Alberto Giacometti was born in Switzerland near the Italian border in 1901. His father was a well-known painter and he attended the School of Fine Arts and Crafts in Geneva before moving to Paris in 1922.

There he studied under the sculptor Antoine Bourdelle at the Ecole de la Grande Chaumiere. Giacometti was invited to join the Surrealists in 1929 but his method of working from the model meant he was eventually forced from the group. Between 1936-40 Giacometti concentrated on sculpting the human head focusing particularly on the model's gaze.

This was followed by a period of creating stretched sculptures, often the female form with elongated limbs reduced to little more than a sliver. His younger brother Diego Giacometti was also one of his favourite subjects. In 1948 Giacometti exhibited at the Pierre Matisse Gallery in New York and from this point his reputation grew rapidly.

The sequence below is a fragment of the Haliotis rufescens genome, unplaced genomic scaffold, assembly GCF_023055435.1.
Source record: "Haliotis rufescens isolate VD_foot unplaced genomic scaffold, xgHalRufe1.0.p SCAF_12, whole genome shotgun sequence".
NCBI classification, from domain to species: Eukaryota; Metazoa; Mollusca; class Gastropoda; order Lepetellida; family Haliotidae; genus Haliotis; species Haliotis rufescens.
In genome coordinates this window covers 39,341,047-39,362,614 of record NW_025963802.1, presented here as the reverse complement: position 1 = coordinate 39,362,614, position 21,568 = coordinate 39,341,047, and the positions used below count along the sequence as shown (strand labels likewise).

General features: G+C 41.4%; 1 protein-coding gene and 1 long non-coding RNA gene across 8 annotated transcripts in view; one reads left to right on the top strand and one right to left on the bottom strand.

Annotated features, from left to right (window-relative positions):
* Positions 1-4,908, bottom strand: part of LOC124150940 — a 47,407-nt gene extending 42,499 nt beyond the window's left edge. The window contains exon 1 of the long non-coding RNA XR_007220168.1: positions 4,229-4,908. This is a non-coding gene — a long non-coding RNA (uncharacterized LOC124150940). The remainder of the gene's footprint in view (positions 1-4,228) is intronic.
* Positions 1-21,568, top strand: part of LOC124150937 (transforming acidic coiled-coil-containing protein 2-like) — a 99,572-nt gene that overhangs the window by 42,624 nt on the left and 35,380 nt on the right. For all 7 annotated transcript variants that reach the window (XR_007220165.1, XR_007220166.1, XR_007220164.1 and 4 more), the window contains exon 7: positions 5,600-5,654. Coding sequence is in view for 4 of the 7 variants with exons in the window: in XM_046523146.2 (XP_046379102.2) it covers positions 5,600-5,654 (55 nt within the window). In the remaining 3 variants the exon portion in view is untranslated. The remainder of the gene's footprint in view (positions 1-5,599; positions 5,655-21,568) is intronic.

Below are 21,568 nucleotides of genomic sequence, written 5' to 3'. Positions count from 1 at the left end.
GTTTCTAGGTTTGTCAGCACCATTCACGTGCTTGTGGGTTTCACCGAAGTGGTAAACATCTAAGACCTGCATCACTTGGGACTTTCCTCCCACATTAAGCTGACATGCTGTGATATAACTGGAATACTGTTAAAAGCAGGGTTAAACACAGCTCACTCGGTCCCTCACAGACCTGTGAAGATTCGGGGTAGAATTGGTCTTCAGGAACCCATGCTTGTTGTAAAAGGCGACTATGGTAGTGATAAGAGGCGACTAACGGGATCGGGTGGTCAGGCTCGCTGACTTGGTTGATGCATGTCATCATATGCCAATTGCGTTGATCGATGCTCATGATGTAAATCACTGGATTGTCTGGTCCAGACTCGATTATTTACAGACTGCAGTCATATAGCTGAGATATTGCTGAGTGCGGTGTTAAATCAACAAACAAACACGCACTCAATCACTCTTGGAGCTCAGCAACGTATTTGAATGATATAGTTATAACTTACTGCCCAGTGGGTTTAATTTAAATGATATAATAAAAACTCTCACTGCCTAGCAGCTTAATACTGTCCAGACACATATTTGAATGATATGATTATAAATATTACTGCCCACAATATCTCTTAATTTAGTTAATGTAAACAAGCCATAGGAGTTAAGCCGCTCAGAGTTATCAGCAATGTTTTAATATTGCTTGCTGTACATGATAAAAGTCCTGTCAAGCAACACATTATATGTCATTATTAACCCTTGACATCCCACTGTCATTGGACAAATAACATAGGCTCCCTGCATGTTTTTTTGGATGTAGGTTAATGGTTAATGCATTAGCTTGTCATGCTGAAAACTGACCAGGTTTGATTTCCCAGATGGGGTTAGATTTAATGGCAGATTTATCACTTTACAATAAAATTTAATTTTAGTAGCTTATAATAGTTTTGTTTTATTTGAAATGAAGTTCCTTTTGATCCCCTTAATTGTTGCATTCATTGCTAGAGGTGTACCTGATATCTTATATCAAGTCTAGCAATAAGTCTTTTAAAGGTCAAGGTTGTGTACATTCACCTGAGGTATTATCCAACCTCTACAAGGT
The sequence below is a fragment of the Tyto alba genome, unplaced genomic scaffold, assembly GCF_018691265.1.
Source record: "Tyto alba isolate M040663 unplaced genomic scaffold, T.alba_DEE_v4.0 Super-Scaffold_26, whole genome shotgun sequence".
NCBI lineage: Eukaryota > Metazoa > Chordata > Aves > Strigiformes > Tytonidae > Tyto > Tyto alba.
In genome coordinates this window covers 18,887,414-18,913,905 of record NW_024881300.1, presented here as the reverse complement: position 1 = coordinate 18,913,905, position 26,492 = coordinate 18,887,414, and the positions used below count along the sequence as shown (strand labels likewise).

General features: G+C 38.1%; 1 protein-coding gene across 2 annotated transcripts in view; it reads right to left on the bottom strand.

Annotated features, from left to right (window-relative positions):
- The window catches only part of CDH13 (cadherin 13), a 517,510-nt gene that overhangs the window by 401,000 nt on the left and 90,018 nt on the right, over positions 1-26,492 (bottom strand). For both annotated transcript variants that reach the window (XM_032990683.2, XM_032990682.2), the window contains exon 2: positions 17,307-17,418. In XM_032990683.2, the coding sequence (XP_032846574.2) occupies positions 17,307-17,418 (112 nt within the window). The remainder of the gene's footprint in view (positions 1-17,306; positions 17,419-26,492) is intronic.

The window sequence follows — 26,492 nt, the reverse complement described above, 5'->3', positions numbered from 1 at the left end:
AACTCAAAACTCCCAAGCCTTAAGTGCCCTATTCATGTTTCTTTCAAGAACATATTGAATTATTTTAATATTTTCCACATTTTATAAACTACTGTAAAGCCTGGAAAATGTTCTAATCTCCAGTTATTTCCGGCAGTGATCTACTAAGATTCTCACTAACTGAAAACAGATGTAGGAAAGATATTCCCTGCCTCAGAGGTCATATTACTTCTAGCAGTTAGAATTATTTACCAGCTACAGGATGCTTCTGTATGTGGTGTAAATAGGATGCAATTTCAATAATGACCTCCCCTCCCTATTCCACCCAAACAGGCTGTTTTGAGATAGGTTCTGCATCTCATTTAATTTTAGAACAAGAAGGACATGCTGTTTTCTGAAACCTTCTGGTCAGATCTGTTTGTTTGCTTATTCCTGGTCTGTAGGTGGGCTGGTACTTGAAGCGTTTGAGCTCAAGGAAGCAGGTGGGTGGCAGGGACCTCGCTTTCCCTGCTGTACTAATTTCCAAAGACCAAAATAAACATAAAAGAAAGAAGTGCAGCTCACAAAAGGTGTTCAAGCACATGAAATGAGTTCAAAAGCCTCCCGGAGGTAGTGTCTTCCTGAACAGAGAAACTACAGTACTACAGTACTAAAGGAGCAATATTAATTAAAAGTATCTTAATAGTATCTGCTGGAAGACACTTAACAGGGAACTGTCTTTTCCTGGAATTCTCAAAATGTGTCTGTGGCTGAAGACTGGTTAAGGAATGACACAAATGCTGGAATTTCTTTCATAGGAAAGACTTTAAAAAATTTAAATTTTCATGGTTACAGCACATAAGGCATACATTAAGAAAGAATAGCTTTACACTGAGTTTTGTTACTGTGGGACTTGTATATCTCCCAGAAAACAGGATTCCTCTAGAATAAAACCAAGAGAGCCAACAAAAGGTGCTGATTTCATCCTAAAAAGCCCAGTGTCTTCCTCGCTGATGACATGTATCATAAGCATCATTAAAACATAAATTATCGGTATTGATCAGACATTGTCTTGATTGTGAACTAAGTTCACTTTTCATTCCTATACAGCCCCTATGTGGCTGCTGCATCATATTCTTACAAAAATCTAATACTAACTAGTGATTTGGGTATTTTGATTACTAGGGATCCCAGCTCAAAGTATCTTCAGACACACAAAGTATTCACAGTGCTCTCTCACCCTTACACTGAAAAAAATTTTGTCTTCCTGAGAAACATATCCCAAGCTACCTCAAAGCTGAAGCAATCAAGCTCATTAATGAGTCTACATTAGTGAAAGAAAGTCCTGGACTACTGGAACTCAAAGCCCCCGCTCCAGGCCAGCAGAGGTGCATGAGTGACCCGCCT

In 1962 he was awarded the grand prize for sculpture at the Venice Biennale and with it came international celebrity. During his lifetime his work was shown at large exhibitions in Europe and in the USA and his work is housed at many art institutions worldwide including Tate Modern, Tate Britain, MOMA and the Museum of Fine Arts in Boston.

Giacometti died in 1966 of heart disease.